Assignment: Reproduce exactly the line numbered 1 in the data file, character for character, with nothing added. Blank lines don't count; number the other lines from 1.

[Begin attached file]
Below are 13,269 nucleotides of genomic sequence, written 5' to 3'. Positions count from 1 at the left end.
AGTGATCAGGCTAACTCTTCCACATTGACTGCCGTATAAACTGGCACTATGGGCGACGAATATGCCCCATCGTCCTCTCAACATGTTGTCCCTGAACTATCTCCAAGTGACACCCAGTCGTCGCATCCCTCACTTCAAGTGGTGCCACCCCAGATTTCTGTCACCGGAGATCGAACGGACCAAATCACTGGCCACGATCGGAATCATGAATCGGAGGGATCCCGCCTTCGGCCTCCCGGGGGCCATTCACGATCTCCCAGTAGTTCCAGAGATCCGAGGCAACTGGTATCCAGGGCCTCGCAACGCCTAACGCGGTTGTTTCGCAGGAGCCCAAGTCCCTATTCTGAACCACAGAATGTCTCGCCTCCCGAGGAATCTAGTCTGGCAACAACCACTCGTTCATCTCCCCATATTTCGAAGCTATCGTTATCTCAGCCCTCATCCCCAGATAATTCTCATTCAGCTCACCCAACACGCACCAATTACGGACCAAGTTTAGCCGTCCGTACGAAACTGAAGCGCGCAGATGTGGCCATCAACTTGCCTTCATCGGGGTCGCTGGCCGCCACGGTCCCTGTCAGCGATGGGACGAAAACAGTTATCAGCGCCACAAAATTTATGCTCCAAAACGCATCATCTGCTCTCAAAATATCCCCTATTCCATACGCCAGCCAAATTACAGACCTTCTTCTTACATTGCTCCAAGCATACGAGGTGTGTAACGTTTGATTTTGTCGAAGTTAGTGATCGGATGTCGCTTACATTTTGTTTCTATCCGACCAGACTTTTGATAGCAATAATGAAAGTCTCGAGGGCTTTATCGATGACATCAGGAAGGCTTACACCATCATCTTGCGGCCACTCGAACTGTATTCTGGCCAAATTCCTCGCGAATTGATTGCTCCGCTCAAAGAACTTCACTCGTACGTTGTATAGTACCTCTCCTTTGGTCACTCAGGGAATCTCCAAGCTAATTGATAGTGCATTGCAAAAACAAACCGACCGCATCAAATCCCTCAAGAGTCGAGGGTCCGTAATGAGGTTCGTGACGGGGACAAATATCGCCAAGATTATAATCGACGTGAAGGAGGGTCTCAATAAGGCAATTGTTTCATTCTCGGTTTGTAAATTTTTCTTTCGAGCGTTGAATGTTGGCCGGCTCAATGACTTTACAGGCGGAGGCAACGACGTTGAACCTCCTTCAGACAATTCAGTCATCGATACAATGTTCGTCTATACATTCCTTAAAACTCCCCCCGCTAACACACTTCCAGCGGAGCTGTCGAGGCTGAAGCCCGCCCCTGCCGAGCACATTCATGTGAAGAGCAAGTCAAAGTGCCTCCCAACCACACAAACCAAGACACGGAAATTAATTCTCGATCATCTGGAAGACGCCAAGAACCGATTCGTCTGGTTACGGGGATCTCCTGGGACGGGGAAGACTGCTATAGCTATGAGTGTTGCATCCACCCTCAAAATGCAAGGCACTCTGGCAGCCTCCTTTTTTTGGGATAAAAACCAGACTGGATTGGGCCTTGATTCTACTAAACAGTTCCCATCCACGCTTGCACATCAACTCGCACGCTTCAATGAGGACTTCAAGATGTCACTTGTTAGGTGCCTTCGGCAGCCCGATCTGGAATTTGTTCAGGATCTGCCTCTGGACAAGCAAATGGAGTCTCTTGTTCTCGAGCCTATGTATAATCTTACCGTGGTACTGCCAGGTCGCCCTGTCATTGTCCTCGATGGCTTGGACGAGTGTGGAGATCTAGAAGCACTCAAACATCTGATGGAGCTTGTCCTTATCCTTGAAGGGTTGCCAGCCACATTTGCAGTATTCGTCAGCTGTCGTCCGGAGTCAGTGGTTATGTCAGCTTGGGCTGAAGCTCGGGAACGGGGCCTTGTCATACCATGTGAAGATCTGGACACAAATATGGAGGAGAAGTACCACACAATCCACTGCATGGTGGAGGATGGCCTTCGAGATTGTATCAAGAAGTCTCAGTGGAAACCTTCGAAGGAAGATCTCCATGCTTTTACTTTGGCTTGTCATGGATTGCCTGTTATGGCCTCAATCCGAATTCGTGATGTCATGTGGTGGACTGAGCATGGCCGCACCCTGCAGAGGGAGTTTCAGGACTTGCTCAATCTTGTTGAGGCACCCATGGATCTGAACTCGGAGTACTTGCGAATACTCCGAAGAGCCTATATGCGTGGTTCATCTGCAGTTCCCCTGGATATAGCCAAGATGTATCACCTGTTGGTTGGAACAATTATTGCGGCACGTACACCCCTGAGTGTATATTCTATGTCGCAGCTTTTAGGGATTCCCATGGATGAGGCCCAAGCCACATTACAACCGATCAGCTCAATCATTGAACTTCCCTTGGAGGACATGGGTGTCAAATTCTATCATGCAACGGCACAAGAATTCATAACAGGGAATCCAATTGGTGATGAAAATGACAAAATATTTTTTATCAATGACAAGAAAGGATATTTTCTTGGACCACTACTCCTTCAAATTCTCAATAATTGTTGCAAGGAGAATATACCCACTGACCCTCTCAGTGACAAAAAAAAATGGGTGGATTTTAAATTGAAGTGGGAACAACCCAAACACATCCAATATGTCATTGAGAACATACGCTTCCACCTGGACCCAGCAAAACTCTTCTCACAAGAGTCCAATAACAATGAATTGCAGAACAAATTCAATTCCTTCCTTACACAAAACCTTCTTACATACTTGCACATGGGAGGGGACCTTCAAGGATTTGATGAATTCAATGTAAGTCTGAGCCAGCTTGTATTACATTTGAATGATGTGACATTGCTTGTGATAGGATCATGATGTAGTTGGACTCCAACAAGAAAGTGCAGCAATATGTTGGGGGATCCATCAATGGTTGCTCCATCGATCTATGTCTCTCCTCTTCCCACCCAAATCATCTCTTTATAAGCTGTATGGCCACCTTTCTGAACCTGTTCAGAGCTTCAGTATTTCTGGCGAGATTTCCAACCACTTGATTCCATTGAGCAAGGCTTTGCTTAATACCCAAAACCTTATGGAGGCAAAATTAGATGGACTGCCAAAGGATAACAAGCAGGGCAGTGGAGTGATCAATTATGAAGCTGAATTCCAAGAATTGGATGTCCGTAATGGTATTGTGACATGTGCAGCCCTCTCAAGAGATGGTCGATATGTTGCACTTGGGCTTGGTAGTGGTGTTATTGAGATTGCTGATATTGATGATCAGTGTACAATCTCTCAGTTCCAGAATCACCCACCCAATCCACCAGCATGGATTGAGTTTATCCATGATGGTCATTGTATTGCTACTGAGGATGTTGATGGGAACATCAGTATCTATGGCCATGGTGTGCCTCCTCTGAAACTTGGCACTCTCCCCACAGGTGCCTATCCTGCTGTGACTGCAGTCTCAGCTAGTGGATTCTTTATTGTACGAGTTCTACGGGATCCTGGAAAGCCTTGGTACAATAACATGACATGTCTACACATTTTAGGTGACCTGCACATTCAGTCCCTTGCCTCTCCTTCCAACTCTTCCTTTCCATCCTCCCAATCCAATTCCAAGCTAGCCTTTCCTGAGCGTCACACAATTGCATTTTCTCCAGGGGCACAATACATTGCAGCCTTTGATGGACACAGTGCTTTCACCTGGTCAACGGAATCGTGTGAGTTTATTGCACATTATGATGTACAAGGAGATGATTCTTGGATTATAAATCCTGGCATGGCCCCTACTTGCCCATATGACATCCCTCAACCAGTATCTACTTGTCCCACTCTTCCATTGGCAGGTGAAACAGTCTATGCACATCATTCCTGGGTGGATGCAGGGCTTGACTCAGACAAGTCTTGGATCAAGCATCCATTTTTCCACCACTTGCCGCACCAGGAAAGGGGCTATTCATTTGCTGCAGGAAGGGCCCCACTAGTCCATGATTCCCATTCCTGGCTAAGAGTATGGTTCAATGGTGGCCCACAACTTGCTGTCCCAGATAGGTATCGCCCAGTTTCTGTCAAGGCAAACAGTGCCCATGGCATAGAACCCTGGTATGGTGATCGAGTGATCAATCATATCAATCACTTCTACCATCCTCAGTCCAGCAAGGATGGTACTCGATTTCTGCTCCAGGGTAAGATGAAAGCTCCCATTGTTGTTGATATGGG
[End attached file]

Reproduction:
Below are 13,269 nucleotides of genomic sequence, written 5' to 3'. Positions count from 1 at the left end.